Sunday, April 19, 2009

Kansas City Blues

Thirsty for both live music and a cold beverage Saturday afternoon, I intended to hit the jam session at Jardine's.

Alas, it's apparently been suspended.

I attended a blues gig at B.B.'s Lawnside BBQ instead. While I adore both the roadhouse and its owner, Lindsay Shannon, it served as yet another reminder that blues is far more popular than jazz in Kansas City.

Just look at the impressive list of daily events at The Kansas City Blues Society's blues calendar. My own admittedly anemic effort pales in comparison. (Worse still, Plastic Sax's listing is apparently the sole online directory dedicated to jazz.)

Two weeks ago I caught a 29-year-old blues guitarist at a local casino. Over 1,000 fans paid $25 each to see him. Can you imagine a similarly-aged jazz instrumentalist drawing such a large audience in Kansas City?

(Original image by Plastic Sax.)


Duke said...

What? comments on the Mingus concert?

Happy In Bag said...

I didn't go, Duke. All I can find at the moment are Steve Paul's Twitterings from the show. I'll link to any reviews I find in my next post.

Anonymous said...

Blues is more a form of popular music. Music for the lay man. I'm not sure jazz is at the present time. Isn't jazz American Classical music

Anonymous said...

A nice review of the KCJO concert kast week appeared in the Star's online edition.

Happy In Bag said...

Maybe so, Anon 12:56, but the phrase "American Classical music" makes my skin crawl.

Thanks, Anon 1:01. I hadn't seen that. I'll link to it in my next post.

Anonymous said...

Why does it make your skin crawl? The Symphony orchestra plays European Classical music. What would fall into the category of American Classical music?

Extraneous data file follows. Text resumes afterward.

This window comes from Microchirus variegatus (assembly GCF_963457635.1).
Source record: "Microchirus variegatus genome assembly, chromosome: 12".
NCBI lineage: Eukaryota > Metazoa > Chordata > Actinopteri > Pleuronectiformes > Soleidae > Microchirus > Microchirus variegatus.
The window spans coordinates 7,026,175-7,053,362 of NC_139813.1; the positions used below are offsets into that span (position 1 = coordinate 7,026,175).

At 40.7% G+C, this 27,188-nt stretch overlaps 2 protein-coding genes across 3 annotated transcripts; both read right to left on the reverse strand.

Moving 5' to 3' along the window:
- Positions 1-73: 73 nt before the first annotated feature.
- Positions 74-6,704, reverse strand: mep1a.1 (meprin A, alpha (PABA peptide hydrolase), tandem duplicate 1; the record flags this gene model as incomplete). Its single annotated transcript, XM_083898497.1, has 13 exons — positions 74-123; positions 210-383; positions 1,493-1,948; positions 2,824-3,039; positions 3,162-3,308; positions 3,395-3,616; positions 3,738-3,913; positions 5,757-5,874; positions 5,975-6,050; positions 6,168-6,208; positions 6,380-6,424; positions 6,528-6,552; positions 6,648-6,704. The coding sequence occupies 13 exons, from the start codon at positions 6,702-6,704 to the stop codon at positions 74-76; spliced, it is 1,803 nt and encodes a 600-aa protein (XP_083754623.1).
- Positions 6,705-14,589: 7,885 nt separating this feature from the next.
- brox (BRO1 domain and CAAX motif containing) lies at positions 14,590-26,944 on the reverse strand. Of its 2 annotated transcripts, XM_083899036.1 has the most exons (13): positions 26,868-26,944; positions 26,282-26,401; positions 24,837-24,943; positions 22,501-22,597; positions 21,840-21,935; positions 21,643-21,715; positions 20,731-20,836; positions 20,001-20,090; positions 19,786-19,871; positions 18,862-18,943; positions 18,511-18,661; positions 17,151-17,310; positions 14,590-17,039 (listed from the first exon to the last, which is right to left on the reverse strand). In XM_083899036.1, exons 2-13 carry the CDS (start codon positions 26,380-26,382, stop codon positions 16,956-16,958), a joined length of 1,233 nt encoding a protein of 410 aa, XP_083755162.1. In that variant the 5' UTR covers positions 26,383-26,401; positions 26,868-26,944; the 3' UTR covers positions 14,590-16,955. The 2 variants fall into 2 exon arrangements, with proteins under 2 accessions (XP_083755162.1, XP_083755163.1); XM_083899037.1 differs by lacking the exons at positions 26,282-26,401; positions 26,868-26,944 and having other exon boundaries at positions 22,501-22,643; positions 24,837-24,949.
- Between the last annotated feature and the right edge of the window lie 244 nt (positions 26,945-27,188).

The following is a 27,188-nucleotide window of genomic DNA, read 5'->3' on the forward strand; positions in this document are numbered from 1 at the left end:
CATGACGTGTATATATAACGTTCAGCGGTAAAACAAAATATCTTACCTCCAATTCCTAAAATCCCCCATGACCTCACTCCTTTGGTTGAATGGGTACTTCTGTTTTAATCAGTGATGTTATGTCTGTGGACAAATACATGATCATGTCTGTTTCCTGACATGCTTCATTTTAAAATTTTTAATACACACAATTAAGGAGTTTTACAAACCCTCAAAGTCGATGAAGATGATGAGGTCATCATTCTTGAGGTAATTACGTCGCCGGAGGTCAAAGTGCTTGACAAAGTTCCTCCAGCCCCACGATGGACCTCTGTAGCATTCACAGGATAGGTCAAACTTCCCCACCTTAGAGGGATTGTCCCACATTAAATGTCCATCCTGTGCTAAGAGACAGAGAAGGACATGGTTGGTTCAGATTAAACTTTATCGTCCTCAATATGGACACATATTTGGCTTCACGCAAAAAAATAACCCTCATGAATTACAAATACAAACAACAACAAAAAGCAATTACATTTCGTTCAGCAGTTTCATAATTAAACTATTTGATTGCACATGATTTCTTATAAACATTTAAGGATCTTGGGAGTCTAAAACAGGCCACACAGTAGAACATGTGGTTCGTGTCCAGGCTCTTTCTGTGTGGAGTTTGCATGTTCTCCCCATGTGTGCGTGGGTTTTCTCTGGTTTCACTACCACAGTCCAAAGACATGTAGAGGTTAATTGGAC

Happy In Bag said...

Can't jazz stand on its own? Why must it be defined by a comparison to another music? I suspect, Anon, the "American Classical" definition is mostly employed by people seeking donations from wealthy philanthropists.

Anonymous said...

It definitely is employed by people seeking donations. In fact, when talking to funders, people who support the arts and European Classical Music endeavors such as the Harriman Arts Series, Friends of Chamber Music, KC Symphony, Ballet, Opera etc, the way to make the request for support is to use that analogy. "The symphony plays European Classical ...Mozart, Beethoven, Bartok etc. and Jazz groups perform American Classical Music such as Ellington, Billy Strayhorn, Wayne Shorter, Bill Evans, Gershwin etc.

When you draw that comparison, people get it. But that is how you raise money to pay the musicians what they are worth. Just because you are a jazz player does not mean you should have to play or rehearse for peanuts. In fact, as a jazz musician myself it is never okay to ask people to play or rehearse for free.

If we want the music to be treated as a serious art form we need to present it as such. For jazz and jazz musicians to survive, it may need to evolve into a concert music where listening is the norm. Where listeners of all ages can attend.

Club audiences are forgiving because they are not listening most of the time and "half in the bag"...juiced. Concert audiences are not.

Don't forget that jazz is also used to define a style of dancing that kids and teenagers study.
Go to and you'll see all of the "jazz,tap,hiphop" schools of dancing in the metro.
We can thank the media for all the ambiguity.

the unthinking lemming said...

The Blues can't even save the Rhythm and Ribs Festival.

To refer to Jazz as America's Classical music does a disservice to such prominent composers as Charles Ives or Aaron Copland. OTOH, it should be pointed out the obvious influence jazz has had on so-called American Classical music as can be demonstrated by Gershwin or even the orchestral efforts of the likes of Basie and Ellington.

Can Jazz exist as a popular music? Not any more. Can it exist as a concert/academic music? Maybe. In the end, what is in a name.

Anonymous said...

Thank you unthinking lemming for letting people know that America has it's own classical composers...Aaron Copeland being one of my favorites. I also am not a fan of jazz being referred to as "America's classical music". That's just not true. People like George Gershwin have helped link the two(and blues)together however by way of his concert works.